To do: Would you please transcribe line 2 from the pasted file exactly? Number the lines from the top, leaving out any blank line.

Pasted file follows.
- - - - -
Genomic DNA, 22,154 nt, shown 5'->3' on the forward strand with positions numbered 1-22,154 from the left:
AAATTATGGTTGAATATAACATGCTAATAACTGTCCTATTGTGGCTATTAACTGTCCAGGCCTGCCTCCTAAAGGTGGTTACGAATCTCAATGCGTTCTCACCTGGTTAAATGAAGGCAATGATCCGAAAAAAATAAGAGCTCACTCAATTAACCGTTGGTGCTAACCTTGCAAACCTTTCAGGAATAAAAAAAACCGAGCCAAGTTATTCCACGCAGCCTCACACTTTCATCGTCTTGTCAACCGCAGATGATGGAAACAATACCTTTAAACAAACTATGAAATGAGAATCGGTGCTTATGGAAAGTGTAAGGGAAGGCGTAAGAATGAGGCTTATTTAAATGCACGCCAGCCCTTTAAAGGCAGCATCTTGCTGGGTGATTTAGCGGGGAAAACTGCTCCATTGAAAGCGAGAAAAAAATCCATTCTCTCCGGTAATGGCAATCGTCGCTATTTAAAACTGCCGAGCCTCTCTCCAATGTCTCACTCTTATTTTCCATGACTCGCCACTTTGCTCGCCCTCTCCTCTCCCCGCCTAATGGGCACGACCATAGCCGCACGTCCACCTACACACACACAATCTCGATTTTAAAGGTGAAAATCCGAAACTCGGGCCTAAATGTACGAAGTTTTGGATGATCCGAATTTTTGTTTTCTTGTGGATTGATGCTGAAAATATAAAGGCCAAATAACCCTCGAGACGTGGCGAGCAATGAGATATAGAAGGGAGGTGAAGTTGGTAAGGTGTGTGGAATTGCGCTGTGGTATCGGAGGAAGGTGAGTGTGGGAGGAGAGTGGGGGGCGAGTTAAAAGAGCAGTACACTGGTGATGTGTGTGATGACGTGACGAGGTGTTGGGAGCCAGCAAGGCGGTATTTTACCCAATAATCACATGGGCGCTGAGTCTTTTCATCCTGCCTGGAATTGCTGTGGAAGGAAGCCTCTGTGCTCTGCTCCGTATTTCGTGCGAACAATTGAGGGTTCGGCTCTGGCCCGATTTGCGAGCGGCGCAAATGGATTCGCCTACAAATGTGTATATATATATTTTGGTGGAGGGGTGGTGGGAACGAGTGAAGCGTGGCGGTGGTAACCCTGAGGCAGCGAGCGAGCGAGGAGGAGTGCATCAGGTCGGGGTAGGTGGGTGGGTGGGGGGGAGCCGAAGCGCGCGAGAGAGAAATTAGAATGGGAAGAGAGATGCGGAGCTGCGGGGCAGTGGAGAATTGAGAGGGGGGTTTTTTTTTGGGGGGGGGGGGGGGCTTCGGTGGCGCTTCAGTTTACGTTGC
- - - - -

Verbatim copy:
AAATTATGGTTGAATATAACATGCTAATAACTGTCCTATTGTGGCTATTAACTGTCCAGGCCTGCCTCCTAAAGGTGGTTACGAATCTCAATGCGTTCTCACCTGGTTAAATGAAGGCAATGATCCGAAAAAAATAAGAGCTCACTCAATTAACCGTTGGTGCTAACCTTGCAAACCTTTCAGGAATAAAAAAAACCGAGCCAAGTTATTCCACGCAGCCTCACACTTTCATCGTCTTGTCAACCGCAGATGATGGAAACAATACCTTTAAACAAACTATGAAATGAGAATCGGTGCTTATGGAAAGTGTAAGGGAAGGCGTAAGAATGAGGCTTATTTAAATGCACGCCAGCCCTTTAAAGGCAGCATCTTGCTGGGTGATTTAGCGGGGAAAACTGCTCCATTGAAAGCGAGAAAAAAATCCATTCTCTCCGGTAATGGCAATCGTCGCTATTTAAAACTGCCGAGCCTCTCTCCAATGTCTCACTCTTATTTTCCATGACTCGCCACTTTGCTCGCCCTCTCCTCTCCCCGCCTAATGGGCACGACCATAGCCGCACGTCCACCTACACACACACAATCTCGATTTTAAAGGTGAAAATCCGAAACTCGGGCCTAAATGTACGAAGTTTTGGATGATCCGAATTTTTGTTTTCTTGTGGATTGATGCTGAAAATATAAAGGCCAAATAACCCTCGAGACGTGGCGAGCAATGAGATATAGAAGGGAGGTGAAGTTGGTAAGGTGTGTGGAATTGCGCTGTGGTATCGGAGGAAGGTGAGTGTGGGAGGAGAGTGGGGGGCGAGTTAAAAGAGCAGTACACTGGTGATGTGTGTGATGACGTGACGAGGTGTTGGGAGCCAGCAAGGCGGTATTTTACCCAATAATCACATGGGCGCTGAGTCTTTTCATCCTGCCTGGAATTGCTGTGGAAGGAAGCCTCTGTGCTCTGCTCCGTATTTCGTGCGAACAATTGAGGGTTCGGCTCTGGCCCGATTTGCGAGCGGCGCAAATGGATTCGCCTACAAATGTGTATATATATATTTTGGTGGAGGGGTGGTGGGAACGAGTGAAGCGTGGCGGTGGTAACCCTGAGGCAGCGAGCGAGCGAGGAGGAGTGCATCAGGTCGGGGTAGGTGGGTGGGTGGGGGGGAGCCGAAGCGCGCGAGAGAGAAATTAGAATGGGAAGAGAGATGCGGAGCTGCGGGGCAGTGGAGAATTGAGAGGGGGGTTTTTTTTTGGGGGGGGGGGGGGGCTTCGGTGGCGCTTCAGTTTACGTTGC